For anybody dealing with a large amount of distributed web content, the content management system (or CMS) falls somewhere between a blessing and curse, between a true solution and a necessary evil. But a couple things last week made me wonder if it’s being approached all wrong.
First, my excellent co-worker Joe Fitzsimmons sent me a great article by Paul Boag titled (aptly) Everybody Hates their Content Management System. A few quotes stood out, articulating things I’ve long pondered yet not seriously considered:
For a start most content management systems are not fit for that purpose. That is because content management system vendors overestimate the skills of the average user. The majority of content management systems are not easy to use. They contain far more functionality and complexity than the average user needs.
Furthermore, with this distributed model, most CMS users only update the website occasionally. This means they are not becoming familiar with how these systems work and forget any training they have received.
The second paragraph correlated with the second thing that stood out to me last week. Our longtime web coordinator and head CMS support whiz, Pat MacNeill, recently took a well-earned retirement and our bright new webcomm associate hadn’t yet started. So I was fielding a lot of questions from people who hadn’t touched the CMS in months who needed help. They are all bright, engaging people for whom remembering how to navigate the vagaries of a CMS isn’t quite their specialty.
After troubleshooting several requests, none of which involved terribly complicated things, I suddenly had an epiphany: I’m spending 15 to 30 minutes explaining to them how to solve a problem that I might have solved in 15 to 30 seconds. I’m a big fan of efficiency in repetitive tasks, so this struck me as a grand waste of time for several people.
Boag’s article articulates this well. You have casual users who don’t often use (or even want to use) a CMS having to make an annual contact to our office for a refresher. Knowledge comes through repetition, but if tasks are hardly ever repeated, they can’t be learned easily. Throw in the bugs, glitches and complications of any CMS, and your user-support time piles up.
One of the biggest problems with CMSs are that implementers tend to train on the system, but not on the most important part — which is creating quality content. Without people understanding content, a CMS is no solution; a set of stairs only takes you to the next floor if you make the effort to climb. Without human effort and investment, a content management system will not give you content, management, nor a system.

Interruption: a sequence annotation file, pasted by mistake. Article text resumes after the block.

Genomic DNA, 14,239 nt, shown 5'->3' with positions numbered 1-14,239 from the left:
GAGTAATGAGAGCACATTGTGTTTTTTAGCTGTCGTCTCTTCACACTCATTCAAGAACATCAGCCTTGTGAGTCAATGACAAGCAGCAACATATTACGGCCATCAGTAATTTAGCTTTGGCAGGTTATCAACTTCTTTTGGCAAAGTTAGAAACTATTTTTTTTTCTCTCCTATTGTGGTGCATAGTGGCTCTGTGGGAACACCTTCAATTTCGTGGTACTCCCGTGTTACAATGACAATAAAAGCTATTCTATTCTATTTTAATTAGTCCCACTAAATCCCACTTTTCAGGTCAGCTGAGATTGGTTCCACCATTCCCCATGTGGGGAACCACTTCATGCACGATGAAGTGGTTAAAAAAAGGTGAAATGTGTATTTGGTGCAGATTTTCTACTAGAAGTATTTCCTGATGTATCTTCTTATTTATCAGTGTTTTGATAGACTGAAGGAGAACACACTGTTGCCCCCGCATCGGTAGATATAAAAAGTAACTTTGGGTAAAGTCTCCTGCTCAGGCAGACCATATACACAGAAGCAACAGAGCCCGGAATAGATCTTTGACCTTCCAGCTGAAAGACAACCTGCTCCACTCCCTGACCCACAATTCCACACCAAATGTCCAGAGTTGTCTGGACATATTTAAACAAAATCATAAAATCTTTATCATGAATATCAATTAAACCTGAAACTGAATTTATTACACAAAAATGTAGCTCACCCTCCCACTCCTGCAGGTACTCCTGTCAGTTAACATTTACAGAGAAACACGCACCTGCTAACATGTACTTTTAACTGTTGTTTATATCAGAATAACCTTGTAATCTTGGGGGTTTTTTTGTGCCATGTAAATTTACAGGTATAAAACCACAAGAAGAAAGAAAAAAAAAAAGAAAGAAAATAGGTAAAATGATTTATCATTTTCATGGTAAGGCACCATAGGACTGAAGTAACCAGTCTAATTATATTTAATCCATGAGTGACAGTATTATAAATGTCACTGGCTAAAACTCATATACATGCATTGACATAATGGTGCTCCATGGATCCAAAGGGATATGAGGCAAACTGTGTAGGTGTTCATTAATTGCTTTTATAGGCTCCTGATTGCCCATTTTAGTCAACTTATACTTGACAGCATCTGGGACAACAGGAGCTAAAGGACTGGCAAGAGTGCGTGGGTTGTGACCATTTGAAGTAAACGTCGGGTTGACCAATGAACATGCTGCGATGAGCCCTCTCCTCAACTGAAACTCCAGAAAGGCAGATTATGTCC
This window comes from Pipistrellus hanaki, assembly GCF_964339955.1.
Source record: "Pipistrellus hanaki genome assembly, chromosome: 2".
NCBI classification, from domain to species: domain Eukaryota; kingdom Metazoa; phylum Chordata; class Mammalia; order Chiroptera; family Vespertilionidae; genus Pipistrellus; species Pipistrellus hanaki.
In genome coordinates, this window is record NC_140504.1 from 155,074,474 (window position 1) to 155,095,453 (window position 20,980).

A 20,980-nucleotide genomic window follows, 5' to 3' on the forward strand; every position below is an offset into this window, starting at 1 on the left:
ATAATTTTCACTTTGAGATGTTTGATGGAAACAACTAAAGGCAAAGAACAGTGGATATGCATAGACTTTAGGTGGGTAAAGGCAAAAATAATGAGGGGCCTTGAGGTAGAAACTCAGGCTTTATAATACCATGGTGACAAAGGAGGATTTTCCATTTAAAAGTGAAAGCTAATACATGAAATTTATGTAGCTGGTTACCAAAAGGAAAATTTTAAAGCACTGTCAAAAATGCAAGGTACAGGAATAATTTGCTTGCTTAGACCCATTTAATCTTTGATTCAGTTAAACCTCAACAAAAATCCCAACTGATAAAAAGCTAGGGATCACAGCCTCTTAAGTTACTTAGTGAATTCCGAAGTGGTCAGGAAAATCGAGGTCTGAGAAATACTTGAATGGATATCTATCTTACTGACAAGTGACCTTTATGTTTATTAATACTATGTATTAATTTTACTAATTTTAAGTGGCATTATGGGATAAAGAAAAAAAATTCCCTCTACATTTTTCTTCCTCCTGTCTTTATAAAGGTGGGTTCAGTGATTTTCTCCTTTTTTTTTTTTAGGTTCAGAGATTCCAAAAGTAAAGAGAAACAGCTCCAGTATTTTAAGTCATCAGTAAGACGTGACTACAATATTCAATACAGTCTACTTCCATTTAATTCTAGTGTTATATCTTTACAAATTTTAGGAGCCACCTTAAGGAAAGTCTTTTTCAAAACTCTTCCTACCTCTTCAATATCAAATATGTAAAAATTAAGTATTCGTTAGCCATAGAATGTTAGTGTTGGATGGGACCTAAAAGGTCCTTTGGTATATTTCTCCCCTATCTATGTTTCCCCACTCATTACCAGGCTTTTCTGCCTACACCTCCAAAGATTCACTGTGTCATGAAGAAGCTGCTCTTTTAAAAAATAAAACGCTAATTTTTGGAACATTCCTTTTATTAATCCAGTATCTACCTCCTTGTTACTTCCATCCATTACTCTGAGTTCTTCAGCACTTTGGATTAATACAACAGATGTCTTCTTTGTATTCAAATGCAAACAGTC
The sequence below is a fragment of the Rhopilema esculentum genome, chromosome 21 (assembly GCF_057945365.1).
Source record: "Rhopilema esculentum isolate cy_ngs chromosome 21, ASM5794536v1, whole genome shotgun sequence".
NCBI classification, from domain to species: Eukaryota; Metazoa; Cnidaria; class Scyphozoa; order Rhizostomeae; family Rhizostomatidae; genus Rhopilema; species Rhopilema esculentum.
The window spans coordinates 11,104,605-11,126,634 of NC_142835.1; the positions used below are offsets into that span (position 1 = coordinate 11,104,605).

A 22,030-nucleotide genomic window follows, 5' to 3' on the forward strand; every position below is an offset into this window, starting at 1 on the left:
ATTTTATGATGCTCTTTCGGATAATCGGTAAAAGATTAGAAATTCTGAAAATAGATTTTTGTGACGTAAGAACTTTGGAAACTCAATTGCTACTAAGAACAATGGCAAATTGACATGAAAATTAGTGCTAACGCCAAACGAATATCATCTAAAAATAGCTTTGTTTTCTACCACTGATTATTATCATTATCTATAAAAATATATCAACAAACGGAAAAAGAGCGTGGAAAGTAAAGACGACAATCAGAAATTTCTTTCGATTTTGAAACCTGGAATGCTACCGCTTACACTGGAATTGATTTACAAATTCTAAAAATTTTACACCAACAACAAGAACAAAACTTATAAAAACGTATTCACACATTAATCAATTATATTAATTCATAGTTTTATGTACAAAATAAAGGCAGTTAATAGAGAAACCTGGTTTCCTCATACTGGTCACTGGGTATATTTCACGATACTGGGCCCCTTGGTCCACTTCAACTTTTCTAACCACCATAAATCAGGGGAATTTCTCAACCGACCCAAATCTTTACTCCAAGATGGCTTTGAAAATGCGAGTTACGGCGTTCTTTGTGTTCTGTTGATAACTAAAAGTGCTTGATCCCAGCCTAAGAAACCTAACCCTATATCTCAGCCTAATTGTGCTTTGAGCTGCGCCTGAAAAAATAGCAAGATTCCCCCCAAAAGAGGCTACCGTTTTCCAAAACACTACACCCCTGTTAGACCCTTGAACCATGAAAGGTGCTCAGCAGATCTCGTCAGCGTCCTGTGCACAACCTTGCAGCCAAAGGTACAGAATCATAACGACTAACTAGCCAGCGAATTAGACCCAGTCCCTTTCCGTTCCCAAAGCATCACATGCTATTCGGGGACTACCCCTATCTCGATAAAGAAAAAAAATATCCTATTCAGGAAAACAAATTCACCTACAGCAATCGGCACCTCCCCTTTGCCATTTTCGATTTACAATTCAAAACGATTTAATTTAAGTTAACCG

But does it have to be this way? When you have scant central resources, as we do, is spending so much effort reminding or retraining editors on how to do something like insert an email link really a good use of time? A CMS editor is not a one-size-fits-all description. After having some kind of role in web management for around a decade, I’d have to say the majority of such editors fall into one of two categories:
Constant editors: Many higher ed web pages require frequent updates. There’s no getting around it. And we have an appreciable amount of what I’d call constant editors, updating pages at least once a week, especially during busy periods. Constant editors make regular use of the CMS and gain a considerable amount of skill and experience, so we only hear from them if they are bouncing ideas off us or attempting something ambitious. They are the stars of the distributed editor model because they bring subject matter and technical knowledge together to provide exemplary web experiences.
Casual editors: A college’s casual editors may touch the CMS as little as once a year to make updates to staff or events or other annual rituals. Or maybe every six months or so, or about how often many people have a dental exam — and they might find using a CMS about as enjoyable as visiting the dentist. Maybe they’re a swamped department secretary who has to go in and add new faculty and remove the departed. In higher ed, the jobs of department secretaries are among the most busy, demanding and valuable on campus; using a CMS is one of nearly 100 tasks on their plate. They simply don’t have time for trial and error for what should be simple.
All this comes into focus, and I believe it lays out the problem — that it’s flawed to consider a universal CMS “solution” that encompasses the dichotomy of experiences spanning from constant to casual editors. But what about the solution?
I have some thoughts on that … stay tuned!